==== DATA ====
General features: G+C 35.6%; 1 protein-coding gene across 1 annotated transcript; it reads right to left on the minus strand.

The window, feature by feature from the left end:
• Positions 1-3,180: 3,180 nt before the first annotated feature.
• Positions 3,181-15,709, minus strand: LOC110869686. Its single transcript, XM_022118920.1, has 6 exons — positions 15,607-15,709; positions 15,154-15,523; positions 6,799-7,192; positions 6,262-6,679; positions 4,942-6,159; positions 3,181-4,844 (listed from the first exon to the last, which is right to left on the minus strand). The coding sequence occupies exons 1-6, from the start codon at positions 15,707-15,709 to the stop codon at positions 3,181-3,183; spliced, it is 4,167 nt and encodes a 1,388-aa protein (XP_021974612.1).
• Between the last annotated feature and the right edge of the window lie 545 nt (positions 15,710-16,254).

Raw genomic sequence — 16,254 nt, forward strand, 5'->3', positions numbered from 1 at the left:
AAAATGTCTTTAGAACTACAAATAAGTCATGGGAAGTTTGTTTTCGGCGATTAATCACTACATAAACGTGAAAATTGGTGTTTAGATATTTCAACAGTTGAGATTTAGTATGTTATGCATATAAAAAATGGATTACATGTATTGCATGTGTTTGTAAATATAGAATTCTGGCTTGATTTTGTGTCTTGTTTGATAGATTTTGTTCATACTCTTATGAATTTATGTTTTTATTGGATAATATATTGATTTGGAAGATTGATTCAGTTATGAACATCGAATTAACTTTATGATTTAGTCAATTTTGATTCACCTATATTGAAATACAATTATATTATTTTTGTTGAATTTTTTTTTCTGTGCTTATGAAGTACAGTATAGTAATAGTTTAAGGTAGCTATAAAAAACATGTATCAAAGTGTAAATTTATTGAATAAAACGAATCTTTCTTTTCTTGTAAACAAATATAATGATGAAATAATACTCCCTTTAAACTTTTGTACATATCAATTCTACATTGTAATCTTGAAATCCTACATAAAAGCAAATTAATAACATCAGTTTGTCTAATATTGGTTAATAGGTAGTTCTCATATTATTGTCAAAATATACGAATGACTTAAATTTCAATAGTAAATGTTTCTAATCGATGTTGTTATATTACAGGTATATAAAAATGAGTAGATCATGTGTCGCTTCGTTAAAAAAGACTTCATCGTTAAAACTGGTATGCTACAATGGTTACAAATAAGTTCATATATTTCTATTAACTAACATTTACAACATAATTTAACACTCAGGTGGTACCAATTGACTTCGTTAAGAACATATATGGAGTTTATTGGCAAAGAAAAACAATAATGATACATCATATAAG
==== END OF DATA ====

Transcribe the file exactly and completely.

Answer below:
General features: G+C 35.6%; 1 protein-coding gene across 1 annotated transcript; it reads right to left on the minus strand.

The window, feature by feature from the left end:
• Positions 1-3,180: 3,180 nt before the first annotated feature.
• Positions 3,181-15,709, minus strand: LOC110869686. Its single transcript, XM_022118920.1, has 6 exons — positions 15,607-15,709; positions 15,154-15,523; positions 6,799-7,192; positions 6,262-6,679; positions 4,942-6,159; positions 3,181-4,844 (listed from the first exon to the last, which is right to left on the minus strand). The coding sequence occupies exons 1-6, from the start codon at positions 15,707-15,709 to the stop codon at positions 3,181-3,183; spliced, it is 4,167 nt and encodes a 1,388-aa protein (XP_021974612.1).
• Between the last annotated feature and the right edge of the window lie 545 nt (positions 15,710-16,254).

Raw genomic sequence — 16,254 nt, forward strand, 5'->3', positions numbered from 1 at the left:
AAAATGTCTTTAGAACTACAAATAAGTCATGGGAAGTTTGTTTTCGGCGATTAATCACTACATAAACGTGAAAATTGGTGTTTAGATATTTCAACAGTTGAGATTTAGTATGTTATGCATATAAAAAATGGATTACATGTATTGCATGTGTTTGTAAATATAGAATTCTGGCTTGATTTTGTGTCTTGTTTGATAGATTTTGTTCATACTCTTATGAATTTATGTTTTTATTGGATAATATATTGATTTGGAAGATTGATTCAGTTATGAACATCGAATTAACTTTATGATTTAGTCAATTTTGATTCACCTATATTGAAATACAATTATATTATTTTTGTTGAATTTTTTTTTCTGTGCTTATGAAGTACAGTATAGTAATAGTTTAAGGTAGCTATAAAAAACATGTATCAAAGTGTAAATTTATTGAATAAAACGAATCTTTCTTTTCTTGTAAACAAATATAATGATGAAATAATACTCCCTTTAAACTTTTGTACATATCAATTCTACATTGTAATCTTGAAATCCTACATAAAAGCAAATTAATAACATCAGTTTGTCTAATATTGGTTAATAGGTAGTTCTCATATTATTGTCAAAATATACGAATGACTTAAATTTCAATAGTAAATGTTTCTAATCGATGTTGTTATATTACAGGTATATAAAAATGAGTAGATCATGTGTCGCTTCGTTAAAAAAGACTTCATCGTTAAAACTGGTATGCTACAATGGTTACAAATAAGTTCATATATTTCTATTAACTAACATTTACAACATAATTTAACACTCAGGTGGTACCAATTGACTTCGTTAAGAACATATATGGAGTTTATTGGCAAAGAAAAACAATAATGATACATCATATAAG